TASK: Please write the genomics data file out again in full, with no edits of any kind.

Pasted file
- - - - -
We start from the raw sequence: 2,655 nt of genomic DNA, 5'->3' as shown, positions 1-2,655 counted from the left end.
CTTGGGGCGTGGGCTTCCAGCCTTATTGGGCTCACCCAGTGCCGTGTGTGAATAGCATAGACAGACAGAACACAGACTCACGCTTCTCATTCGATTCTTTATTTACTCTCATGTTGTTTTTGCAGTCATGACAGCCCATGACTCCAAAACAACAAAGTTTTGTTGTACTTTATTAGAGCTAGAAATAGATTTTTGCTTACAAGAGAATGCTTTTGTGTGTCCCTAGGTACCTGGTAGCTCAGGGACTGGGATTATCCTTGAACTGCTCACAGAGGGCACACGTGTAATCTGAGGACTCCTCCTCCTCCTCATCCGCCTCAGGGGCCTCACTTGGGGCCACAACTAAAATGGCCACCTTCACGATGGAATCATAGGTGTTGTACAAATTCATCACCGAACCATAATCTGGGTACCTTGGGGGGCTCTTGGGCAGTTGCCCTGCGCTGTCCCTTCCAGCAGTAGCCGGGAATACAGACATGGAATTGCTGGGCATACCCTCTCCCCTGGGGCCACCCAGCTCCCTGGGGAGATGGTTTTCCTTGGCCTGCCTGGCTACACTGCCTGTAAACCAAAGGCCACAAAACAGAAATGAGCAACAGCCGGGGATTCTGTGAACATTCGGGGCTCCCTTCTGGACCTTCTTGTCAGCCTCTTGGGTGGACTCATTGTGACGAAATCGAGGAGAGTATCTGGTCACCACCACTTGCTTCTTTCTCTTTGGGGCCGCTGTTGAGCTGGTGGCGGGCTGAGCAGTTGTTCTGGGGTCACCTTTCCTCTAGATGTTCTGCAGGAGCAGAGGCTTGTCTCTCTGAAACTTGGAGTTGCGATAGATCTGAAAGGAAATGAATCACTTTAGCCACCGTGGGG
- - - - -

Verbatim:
We start from the raw sequence: 2,655 nt of genomic DNA, 5'->3' as shown, positions 1-2,655 counted from the left end.
CTTGGGGCGTGGGCTTCCAGCCTTATTGGGCTCACCCAGTGCCGTGTGTGAATAGCATAGACAGACAGAACACAGACTCACGCTTCTCATTCGATTCTTTATTTACTCTCATGTTGTTTTTGCAGTCATGACAGCCCATGACTCCAAAACAACAAAGTTTTGTTGTACTTTATTAGAGCTAGAAATAGATTTTTGCTTACAAGAGAATGCTTTTGTGTGTCCCTAGGTACCTGGTAGCTCAGGGACTGGGATTATCCTTGAACTGCTCACAGAGGGCACACGTGTAATCTGAGGACTCCTCCTCCTCCTCATCCGCCTCAGGGGCCTCACTTGGGGCCACAACTAAAATGGCCACCTTCACGATGGAATCATAGGTGTTGTACAAATTCATCACCGAACCATAATCTGGGTACCTTGGGGGGCTCTTGGGCAGTTGCCCTGCGCTGTCCCTTCCAGCAGTAGCCGGGAATACAGACATGGAATTGCTGGGCATACCCTCTCCCCTGGGGCCACCCAGCTCCCTGGGGAGATGGTTTTCCTTGGCCTGCCTGGCTACACTGCCTGTAAACCAAAGGCCACAAAACAGAAATGAGCAACAGCCGGGGATTCTGTGAACATTCGGGGCTCCCTTCTGGACCTTCTTGTCAGCCTCTTGGGTGGACTCATTGTGACGAAATCGAGGAGAGTATCTGGTCACCACCACTTGCTTCTTTCTCTTTGGGGCCGCTGTTGAGCTGGTGGCGGGCTGAGCAGTTGTTCTGGGGTCACCTTTCCTCTAGATGTTCTGCAGGAGCAGAGGCTTGTCTCTCTGAAACTTGGAGTTGCGATAGATCTGAAAGGAAATGAATCACTTTAGCCACCGTGGGG